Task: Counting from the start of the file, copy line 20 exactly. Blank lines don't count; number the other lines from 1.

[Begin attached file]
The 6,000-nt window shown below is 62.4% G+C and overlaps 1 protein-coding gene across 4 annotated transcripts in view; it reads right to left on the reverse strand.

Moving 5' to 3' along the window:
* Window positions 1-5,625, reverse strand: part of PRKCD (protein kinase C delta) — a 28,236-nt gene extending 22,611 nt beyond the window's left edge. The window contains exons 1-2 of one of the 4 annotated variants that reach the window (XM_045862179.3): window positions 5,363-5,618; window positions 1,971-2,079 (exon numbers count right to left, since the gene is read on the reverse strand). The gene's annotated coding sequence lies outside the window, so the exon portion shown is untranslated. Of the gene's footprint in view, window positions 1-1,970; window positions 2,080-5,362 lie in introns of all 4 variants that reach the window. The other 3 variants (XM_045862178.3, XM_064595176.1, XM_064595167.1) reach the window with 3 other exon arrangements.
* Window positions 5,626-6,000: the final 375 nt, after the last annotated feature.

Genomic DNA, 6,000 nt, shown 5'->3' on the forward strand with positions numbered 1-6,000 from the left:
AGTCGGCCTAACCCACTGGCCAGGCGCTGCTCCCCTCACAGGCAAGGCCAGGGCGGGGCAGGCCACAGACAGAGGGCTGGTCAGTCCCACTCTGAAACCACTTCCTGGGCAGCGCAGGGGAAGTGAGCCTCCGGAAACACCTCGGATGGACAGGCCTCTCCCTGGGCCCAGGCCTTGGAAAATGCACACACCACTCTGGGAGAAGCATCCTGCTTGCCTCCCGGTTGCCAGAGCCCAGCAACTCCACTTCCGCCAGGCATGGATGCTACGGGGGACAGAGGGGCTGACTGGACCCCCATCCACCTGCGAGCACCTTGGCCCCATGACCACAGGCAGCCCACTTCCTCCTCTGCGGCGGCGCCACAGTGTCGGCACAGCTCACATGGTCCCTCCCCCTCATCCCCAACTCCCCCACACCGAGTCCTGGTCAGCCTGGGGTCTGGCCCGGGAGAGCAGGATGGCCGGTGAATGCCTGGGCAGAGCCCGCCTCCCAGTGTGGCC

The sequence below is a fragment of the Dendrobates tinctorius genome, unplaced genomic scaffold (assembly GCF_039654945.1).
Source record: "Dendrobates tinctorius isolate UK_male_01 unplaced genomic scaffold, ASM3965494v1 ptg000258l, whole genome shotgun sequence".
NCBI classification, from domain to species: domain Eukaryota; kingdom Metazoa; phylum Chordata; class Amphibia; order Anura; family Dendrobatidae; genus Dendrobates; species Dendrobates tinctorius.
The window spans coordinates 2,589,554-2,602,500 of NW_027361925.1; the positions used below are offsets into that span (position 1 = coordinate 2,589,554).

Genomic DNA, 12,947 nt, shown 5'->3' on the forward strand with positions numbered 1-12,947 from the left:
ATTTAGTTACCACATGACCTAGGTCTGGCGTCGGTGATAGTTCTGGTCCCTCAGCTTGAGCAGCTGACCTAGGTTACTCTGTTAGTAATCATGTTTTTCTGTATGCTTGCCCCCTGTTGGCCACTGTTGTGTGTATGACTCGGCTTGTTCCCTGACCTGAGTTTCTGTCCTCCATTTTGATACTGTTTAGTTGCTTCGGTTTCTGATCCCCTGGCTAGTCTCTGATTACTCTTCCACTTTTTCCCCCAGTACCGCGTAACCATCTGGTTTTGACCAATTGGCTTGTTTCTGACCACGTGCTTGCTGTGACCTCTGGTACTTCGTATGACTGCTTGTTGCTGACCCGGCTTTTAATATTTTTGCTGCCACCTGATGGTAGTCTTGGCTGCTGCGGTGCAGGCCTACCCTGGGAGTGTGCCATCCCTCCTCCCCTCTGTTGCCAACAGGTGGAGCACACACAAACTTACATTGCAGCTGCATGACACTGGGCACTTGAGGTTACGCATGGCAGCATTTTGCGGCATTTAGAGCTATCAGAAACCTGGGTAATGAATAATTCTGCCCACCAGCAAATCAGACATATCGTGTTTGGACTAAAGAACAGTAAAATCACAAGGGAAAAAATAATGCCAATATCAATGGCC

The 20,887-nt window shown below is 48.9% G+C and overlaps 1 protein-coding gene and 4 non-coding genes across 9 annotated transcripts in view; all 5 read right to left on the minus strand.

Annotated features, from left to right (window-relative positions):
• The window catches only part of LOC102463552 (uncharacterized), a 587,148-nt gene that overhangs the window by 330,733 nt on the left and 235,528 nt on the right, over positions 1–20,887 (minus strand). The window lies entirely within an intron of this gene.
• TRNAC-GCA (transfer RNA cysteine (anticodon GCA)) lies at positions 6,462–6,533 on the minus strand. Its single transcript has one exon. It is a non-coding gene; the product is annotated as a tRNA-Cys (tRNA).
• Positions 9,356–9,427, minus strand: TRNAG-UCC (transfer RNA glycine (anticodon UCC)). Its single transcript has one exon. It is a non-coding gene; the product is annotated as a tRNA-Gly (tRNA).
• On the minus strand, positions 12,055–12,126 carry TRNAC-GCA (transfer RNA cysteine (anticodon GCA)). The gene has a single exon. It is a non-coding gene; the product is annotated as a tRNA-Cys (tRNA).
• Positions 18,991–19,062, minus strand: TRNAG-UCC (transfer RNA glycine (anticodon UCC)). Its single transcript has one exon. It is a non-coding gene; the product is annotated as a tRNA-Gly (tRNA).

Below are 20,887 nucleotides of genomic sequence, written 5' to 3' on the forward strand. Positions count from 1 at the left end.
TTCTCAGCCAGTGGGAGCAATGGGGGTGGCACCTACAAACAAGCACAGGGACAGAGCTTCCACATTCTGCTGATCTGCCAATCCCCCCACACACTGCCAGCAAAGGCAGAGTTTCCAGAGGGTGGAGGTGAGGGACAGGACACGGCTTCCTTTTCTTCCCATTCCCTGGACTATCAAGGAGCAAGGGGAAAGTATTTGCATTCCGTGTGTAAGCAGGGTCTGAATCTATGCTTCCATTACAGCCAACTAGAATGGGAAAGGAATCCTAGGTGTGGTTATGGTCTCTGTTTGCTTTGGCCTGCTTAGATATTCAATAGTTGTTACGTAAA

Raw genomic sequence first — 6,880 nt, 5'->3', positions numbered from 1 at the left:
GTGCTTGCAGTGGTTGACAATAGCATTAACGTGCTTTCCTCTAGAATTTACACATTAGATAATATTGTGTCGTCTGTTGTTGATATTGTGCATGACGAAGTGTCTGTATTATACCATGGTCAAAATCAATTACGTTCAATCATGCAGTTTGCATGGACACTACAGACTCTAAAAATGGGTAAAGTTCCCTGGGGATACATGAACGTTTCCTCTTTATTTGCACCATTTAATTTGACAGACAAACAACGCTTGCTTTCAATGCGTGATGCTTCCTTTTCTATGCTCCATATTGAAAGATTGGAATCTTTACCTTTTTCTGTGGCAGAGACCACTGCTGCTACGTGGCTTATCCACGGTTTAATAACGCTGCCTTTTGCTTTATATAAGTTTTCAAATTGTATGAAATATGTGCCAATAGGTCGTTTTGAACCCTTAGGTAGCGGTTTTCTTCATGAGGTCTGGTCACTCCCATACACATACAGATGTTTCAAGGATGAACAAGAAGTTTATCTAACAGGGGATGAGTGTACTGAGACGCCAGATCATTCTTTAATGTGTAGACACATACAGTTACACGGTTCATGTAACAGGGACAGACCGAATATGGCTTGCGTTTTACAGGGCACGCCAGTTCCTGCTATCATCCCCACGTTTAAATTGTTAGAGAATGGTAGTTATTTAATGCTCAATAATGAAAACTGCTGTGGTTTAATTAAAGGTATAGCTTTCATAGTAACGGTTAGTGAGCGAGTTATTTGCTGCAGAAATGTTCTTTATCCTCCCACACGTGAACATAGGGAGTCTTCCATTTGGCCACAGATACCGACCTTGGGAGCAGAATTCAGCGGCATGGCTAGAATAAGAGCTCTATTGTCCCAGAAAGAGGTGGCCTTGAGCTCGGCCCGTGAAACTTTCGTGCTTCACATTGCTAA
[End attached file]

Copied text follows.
Below are 20,887 nucleotides of genomic sequence, written 5' to 3' on the forward strand. Positions count from 1 at the left end.